Is Prodigal GOP Inching Home?
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By Matt Barber
I’m a Bible-believing Christian first, a conservative second and, sometimes, with rapidly dwindling frequency, a Republican third (but only when the Grand Old Party is behaving itself).
Although the GOP’s RINO establishment still controls its legislative reins, I’m mildly encouraged by some recent developments at the Republican National Committee (RNC) level. It seems that under the leadership of Chairman Reince Priebus, the party is moving -- at least to some degree -- back toward its historical conservative platform moorings.
It’s a popular refrain among “moderate” Republicans and libertine libertarians that the GOP “must give up the fight on ‘social issues’” (i.e., gun rights, religious freedom, protecting life and defending legitimate marriage and the natural family).
If the GOP follows through and abandons these transcendent conservative values, it’s done once and for all. The Republican Party had better run, not walk, back toward these conservative platform principles; otherwise Democrats will rule in perpetuity. The “progressive” juggernaut will finish off an America it has already maimed beyond recognition.
As I’ve noted before, Ronald Reagan often spoke of a “three-legged stool” that undergirds what I call “complete conservatism.” The legs symbolize a strong national defense, strong free-market principles and strong traditional social values. For the stool to remain upright, it must be supported by all three legs. If you snap off even one leg, the stool collapses under its own weight.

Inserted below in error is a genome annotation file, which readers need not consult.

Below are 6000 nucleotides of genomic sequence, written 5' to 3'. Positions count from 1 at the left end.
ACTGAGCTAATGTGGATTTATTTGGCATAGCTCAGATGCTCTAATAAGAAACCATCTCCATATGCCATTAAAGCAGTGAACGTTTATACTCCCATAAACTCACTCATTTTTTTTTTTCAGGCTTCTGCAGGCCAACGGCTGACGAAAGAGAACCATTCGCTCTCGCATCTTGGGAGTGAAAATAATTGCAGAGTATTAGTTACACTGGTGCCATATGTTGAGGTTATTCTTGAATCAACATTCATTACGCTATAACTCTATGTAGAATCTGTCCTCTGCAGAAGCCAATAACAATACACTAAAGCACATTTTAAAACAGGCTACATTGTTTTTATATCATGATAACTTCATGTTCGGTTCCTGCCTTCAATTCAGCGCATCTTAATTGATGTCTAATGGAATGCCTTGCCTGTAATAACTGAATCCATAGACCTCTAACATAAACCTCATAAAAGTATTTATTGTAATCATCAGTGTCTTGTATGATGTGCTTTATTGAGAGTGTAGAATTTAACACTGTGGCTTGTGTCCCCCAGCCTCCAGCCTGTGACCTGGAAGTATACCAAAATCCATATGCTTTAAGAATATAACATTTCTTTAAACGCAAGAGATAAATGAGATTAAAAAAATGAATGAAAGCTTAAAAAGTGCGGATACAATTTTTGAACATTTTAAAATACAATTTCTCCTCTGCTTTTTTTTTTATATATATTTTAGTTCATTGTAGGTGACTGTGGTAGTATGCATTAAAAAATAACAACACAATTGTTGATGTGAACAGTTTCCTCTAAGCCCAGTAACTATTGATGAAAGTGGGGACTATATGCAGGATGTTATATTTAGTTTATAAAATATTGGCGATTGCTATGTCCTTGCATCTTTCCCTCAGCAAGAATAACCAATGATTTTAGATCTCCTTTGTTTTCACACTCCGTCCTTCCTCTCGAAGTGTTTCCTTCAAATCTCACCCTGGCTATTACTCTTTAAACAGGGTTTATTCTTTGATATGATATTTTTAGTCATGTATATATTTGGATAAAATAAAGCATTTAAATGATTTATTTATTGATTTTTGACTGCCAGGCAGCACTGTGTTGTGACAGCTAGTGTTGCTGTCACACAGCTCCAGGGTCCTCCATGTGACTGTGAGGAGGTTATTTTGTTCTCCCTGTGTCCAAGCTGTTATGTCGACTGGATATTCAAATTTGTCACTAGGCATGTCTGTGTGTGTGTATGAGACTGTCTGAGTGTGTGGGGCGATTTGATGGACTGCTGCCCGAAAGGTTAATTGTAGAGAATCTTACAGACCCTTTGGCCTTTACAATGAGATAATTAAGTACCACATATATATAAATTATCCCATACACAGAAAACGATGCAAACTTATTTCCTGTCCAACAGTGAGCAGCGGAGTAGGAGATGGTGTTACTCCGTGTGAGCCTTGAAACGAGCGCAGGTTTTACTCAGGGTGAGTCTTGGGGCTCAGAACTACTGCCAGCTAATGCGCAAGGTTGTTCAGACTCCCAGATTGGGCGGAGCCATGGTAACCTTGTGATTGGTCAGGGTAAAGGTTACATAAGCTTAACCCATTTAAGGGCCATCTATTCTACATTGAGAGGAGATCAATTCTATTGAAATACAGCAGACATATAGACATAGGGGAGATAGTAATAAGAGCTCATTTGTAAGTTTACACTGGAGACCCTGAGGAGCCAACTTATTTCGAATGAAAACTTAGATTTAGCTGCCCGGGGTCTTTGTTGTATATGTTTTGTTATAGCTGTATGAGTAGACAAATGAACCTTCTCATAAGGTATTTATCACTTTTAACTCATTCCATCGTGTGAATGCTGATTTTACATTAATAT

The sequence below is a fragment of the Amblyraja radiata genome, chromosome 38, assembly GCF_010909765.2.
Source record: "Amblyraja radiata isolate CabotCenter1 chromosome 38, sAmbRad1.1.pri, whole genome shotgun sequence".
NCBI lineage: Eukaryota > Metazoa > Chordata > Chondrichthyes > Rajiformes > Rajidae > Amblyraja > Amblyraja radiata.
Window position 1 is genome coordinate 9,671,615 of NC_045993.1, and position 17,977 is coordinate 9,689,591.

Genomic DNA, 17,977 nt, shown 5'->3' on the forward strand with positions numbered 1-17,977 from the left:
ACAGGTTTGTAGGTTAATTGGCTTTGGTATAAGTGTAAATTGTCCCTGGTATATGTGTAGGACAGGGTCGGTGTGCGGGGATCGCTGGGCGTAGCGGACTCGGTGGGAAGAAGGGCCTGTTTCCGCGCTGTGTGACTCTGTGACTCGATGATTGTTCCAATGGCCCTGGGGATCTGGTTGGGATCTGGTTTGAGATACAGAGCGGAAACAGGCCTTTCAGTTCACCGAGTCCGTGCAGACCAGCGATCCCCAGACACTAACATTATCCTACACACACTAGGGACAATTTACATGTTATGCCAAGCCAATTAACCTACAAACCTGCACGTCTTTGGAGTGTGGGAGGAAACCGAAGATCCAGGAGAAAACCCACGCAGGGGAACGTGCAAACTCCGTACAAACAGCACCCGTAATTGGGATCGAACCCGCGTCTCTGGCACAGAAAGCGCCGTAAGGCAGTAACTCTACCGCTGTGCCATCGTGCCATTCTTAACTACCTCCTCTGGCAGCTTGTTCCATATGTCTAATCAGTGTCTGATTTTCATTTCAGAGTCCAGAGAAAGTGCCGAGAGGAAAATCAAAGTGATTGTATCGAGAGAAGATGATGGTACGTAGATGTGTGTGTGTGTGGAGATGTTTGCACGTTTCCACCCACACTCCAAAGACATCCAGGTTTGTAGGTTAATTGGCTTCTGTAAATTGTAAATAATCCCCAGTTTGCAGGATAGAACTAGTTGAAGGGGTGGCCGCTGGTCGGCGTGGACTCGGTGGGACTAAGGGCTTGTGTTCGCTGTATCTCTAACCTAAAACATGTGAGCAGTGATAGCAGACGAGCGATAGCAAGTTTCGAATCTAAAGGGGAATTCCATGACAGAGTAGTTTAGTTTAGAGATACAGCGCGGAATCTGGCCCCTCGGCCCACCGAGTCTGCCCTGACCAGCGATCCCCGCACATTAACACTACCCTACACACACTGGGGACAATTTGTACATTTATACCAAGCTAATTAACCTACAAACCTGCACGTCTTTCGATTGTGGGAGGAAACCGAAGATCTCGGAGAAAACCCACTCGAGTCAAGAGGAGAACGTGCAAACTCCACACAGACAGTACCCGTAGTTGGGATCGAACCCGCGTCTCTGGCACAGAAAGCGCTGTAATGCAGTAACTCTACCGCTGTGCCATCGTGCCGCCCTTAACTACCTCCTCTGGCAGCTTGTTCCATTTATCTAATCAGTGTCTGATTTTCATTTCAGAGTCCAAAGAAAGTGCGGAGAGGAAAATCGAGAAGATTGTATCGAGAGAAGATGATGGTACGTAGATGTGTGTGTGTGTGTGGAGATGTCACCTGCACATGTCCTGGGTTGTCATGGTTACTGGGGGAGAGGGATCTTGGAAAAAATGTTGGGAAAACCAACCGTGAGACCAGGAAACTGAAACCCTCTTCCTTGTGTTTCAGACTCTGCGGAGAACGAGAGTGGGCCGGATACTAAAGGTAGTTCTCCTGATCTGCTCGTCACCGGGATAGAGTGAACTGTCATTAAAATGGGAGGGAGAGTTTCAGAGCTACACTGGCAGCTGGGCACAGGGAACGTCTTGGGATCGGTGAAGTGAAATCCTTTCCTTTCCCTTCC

A Republican, for instance, who is conservative on social and national defense issues but liberal on fiscal issues is not a complete conservative. He is a quasi-conservative socialist.
A Republican who is conservative on fiscal and social issues but liberal on national defense issues is not a complete conservative. He is a quasi-conservative dove.
By the same token, a Republican who is conservative on fiscal and national defense issues but liberal on social issue -- such as abortion, homosexual activism or the Second Amendment -- is not a complete conservative. He is a socio-liberal libertarian.
Karl Rove represents the embodiment of this kind of mushy moderate false pragmatism -- a Democrat-lite mindset embraced by the GOP’s socio-liberal establishment. If you run into Karl and his ilk, don’t forget to thank them for President Dole, President McCain and President Romney.
Indeed, if the Republican Party ever hopes to occupy the Oval Office again, it’s going to have to nominate a complete conservative and adopt a legislative agenda that reflects the values shared by the tens-of-millions who make up the GOP’s complete conservative base. I don’t mean by simply paying empty lip service either. I mean through unwavering legislative practice.
As Mitt Romney might tell you, if the base ain’t fired up, the base ain’t going to the polls.